Articles that explore the connection between epigenetics and diseases and disorders, including cancer, cardiovascular disease, diabetes, autoimmune disease, and more.
There has been growing literature that suggests how environmental chemical exposure can lead to birth defects but the majority of the studies are association based. A fraction of those studies have shown how ambient chemical exposure affects insulin sensitivity and lipid metabolism1 or affecting gut-microbiota2. But how early life chemical exposure can affect epigenetics—or change the epigenome and drive the effect till later life was missing. A new study published recently in Nature Communication by Dr. Lindsey Treviño and her [more…]
In 2020, the FDA approved Epizyme’s drug tazemetostat (Brand name: Tazverik) to treat a rare type of solid tumor called epithelioid sarcoma. Tazemetostat targets the epigenetic enzyme EZH2, which is strongly linked to several cancer types. Now, Epizyme is seeking accelerated approval for tazemetostat to treat a common form of blood cancer called follicular lymphoma, and has clinical trials running for several additional cancer types. Cancer is a genetic disease that causes unrestrained cell proliferation. Typically, chemotherapies treat cancer by [more…]
Betaine is a methyl-donor nutrient that can be obtained through the diet and is especially rich in spinach, beets, and whole-wheat foods. Alternatively, betaine can be synthesized from choline obtained through other dietary sources. Methyl donor nutrients provide precursors for methyl groups used in important biological processes including methyltransferase enzymes which regulate DNA methylation. There is currently great interest in better understanding how dietary methyl donors can effect epigenetics, and whether changes in DNA methylation can be carried from generation [more…]
Disclaimer: One of the reference papers has not yet been peer-reviewed. The COVID-19 pandemic spread around the globe in a matter of months, leaving devastating human health and economic consequences in its wake. From a viral point of view, this incredible success is the result of a careful balance between its deadliness and contagiousness. While the number of deaths is nearing the 300,000 mark as of May 2020, many who are infected show only mild symptoms or no symptoms at [more…]
According to the World Health Organization (WHO), the annual figure for preterm births is 15 million babies, which is somewhere in between 5% and 10% of all births worldwide. These babies are born before 37 weeks’ gestation, and are known to be at higher risk for health complications at birth that include: respiratory issues, eye problems, and even neurodevelopmental disorders. But what are the specific molecular mechanisms that drive these health problems? After all, once born, premature babies are given [more…]
Nonalcoholic fatty liver disease (NAFLD) is an increasingly alarming health problem in the United States where it is estimated that up to 30% of the population has a fatty liver. Approximately 10% of NAFLD patients will progress in disease severity leading to inflammation and fibrosis and eventually more serious consequences such as cirrhosis or liver cancer. Better understanding the molecular and epigenetic changes in the liver driving disease progression could lead to better treatments. Understanding how DNA methylation is altered [more…]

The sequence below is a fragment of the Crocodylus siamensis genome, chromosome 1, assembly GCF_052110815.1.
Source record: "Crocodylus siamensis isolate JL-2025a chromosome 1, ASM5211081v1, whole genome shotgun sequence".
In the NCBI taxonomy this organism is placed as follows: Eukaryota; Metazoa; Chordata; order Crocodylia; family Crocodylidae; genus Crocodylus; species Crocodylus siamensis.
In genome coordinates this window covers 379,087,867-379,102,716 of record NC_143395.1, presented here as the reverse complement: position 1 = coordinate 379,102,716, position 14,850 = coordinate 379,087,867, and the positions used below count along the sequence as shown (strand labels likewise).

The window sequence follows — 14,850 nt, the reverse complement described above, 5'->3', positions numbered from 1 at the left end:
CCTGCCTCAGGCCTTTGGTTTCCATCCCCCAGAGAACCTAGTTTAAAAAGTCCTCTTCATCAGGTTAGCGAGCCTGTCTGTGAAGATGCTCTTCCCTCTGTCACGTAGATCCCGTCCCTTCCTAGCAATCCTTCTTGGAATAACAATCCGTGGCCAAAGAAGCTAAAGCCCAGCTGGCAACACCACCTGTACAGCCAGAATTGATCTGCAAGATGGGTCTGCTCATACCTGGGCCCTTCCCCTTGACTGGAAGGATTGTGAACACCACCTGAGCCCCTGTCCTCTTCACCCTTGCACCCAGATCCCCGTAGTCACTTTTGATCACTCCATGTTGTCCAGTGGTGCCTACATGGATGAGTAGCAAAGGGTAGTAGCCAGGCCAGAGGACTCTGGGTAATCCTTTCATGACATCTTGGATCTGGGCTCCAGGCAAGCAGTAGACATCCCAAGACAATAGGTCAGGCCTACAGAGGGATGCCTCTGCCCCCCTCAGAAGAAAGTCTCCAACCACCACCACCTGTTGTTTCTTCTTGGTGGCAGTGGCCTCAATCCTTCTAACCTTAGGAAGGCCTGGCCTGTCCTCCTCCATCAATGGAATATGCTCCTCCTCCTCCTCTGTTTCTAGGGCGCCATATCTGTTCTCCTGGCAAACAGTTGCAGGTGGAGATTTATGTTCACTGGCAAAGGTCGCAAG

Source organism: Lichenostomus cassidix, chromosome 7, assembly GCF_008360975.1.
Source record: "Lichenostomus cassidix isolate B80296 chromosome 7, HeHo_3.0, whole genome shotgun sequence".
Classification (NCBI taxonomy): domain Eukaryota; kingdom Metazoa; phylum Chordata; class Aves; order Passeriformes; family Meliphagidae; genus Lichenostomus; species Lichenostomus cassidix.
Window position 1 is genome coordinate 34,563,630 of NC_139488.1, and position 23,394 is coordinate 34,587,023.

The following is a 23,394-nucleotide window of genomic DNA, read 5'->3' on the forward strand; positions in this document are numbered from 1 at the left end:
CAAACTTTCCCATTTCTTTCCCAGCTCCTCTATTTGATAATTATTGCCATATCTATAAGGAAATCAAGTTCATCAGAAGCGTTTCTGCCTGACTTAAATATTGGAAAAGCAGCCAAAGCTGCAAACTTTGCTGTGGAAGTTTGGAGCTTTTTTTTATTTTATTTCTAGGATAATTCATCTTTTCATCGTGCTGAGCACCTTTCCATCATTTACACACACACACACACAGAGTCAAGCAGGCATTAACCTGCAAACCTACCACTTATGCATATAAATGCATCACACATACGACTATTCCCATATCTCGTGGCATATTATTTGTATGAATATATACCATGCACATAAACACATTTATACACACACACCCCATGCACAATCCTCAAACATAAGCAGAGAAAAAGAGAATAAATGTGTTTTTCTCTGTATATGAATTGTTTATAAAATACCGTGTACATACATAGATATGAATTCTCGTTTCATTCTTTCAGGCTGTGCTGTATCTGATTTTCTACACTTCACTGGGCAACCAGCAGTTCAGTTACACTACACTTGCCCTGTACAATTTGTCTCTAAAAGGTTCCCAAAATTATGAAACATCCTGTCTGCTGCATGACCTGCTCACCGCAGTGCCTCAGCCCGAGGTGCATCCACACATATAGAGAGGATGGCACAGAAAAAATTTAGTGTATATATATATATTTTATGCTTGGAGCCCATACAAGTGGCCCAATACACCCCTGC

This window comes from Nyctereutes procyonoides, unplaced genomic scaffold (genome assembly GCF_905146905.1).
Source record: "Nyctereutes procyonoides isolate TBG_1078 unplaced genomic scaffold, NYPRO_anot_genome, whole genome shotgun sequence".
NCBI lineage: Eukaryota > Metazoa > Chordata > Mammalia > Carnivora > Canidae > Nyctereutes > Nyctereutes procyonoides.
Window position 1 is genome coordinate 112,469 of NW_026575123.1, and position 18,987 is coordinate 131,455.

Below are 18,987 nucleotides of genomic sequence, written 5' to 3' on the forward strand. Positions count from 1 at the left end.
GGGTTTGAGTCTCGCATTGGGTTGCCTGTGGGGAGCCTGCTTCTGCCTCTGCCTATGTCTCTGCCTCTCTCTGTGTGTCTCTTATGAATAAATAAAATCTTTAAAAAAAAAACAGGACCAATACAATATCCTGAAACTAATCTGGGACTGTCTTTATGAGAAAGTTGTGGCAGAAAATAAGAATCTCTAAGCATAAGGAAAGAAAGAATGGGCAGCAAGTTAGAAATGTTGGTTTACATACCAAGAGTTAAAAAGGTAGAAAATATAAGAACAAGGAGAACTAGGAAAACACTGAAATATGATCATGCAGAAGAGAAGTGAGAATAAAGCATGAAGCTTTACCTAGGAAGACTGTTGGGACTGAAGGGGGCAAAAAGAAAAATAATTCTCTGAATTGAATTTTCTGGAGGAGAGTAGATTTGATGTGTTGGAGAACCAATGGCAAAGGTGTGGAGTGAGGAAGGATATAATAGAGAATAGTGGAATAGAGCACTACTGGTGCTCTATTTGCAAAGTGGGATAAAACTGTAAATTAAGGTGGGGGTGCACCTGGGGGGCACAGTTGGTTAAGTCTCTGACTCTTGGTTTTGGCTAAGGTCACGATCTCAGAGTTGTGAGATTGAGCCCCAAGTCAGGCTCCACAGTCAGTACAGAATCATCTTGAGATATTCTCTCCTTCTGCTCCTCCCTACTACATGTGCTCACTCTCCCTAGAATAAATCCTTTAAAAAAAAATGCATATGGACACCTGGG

According to the Alzheimer’s Association, 47 million people worldwide are living with Alzheimer’s. But since it can take 20 years for brain changes to accumulate into the symptoms that lead to diagnosis, effective intervention can be difficult. Even diagnosis itself poses a challenge, with only one out of every four people suffering from Alzheimer’s actually receiving a diagnosis. This is why scientists have been looking to find anything they can leverage to help pinpoint which patients are more likely to have [more…]
An individual’s DNA contains the sequence of nucleotide bases that provide instructions for how every cell in their body is to develop and differentiate. When DNA is read, its instructions are followed to guide the development of cells, allowing genes to be “expressed”. Scientists are actively working to map out the cellular signaling pathways that determine how DNA is differentially expressed, as well as the things that could go wrong, which could ultimately end up in disease. But there’s an added [more…]
A scientific look at how certain compounds in foods might epigenetically impact target sites to hinder viral infection by SARS-CoV-2, based on published literature.
As COVID-19 is proving to the world, viruses are powerful biological agents, capable of rapidly effecting massive damage and fatality. And yet, they’re so simple: a virus is merely comprised of pieces of genetic material—either RNA or DNA—wrapped in a protein envelope, which is known as a “capsid.” But coronaviruses are not the only type of virus out there, nor the only one capable of heavy destruction. Human metapneumovirus (HMPV) was officially discovered in 2001, although evidence points to its [more…]